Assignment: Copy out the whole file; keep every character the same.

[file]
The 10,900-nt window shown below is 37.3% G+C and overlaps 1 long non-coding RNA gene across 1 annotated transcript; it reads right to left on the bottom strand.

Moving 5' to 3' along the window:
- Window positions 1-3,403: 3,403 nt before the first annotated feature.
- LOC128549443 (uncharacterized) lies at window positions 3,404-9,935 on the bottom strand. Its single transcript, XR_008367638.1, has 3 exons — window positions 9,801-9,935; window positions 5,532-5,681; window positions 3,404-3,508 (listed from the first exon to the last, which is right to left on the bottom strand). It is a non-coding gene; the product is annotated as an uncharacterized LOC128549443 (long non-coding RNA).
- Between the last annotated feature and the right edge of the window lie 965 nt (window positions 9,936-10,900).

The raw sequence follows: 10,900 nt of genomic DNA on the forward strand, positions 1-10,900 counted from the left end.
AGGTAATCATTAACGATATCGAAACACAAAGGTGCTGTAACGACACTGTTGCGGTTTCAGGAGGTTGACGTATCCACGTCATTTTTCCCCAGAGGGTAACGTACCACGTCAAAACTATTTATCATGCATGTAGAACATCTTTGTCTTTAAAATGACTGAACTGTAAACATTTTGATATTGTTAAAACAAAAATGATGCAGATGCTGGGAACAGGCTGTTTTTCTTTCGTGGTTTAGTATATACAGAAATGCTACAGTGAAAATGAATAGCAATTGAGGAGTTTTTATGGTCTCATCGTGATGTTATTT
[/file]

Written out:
The 10,900-nt window shown below is 37.3% G+C and overlaps 1 long non-coding RNA gene across 1 annotated transcript; it reads right to left on the bottom strand.

Moving 5' to 3' along the window:
- Window positions 1-3,403: 3,403 nt before the first annotated feature.
- LOC128549443 (uncharacterized) lies at window positions 3,404-9,935 on the bottom strand. Its single transcript, XR_008367638.1, has 3 exons — window positions 9,801-9,935; window positions 5,532-5,681; window positions 3,404-3,508 (listed from the first exon to the last, which is right to left on the bottom strand). It is a non-coding gene; the product is annotated as an uncharacterized LOC128549443 (long non-coding RNA).
- Between the last annotated feature and the right edge of the window lie 965 nt (window positions 9,936-10,900).

The raw sequence follows: 10,900 nt of genomic DNA on the forward strand, positions 1-10,900 counted from the left end.
AGGTAATCATTAACGATATCGAAACACAAAGGTGCTGTAACGACACTGTTGCGGTTTCAGGAGGTTGACGTATCCACGTCATTTTTCCCCAGAGGGTAACGTACCACGTCAAAACTATTTATCATGCATGTAGAACATCTTTGTCTTTAAAATGACTGAACTGTAAACATTTTGATATTGTTAAAACAAAAATGATGCAGATGCTGGGAACAGGCTGTTTTTCTTTCGTGGTTTAGTATATACAGAAATGCTACAGTGAAAATGAATAGCAATTGAGGAGTTTTTATGGTCTCATCGTGATGTTATTT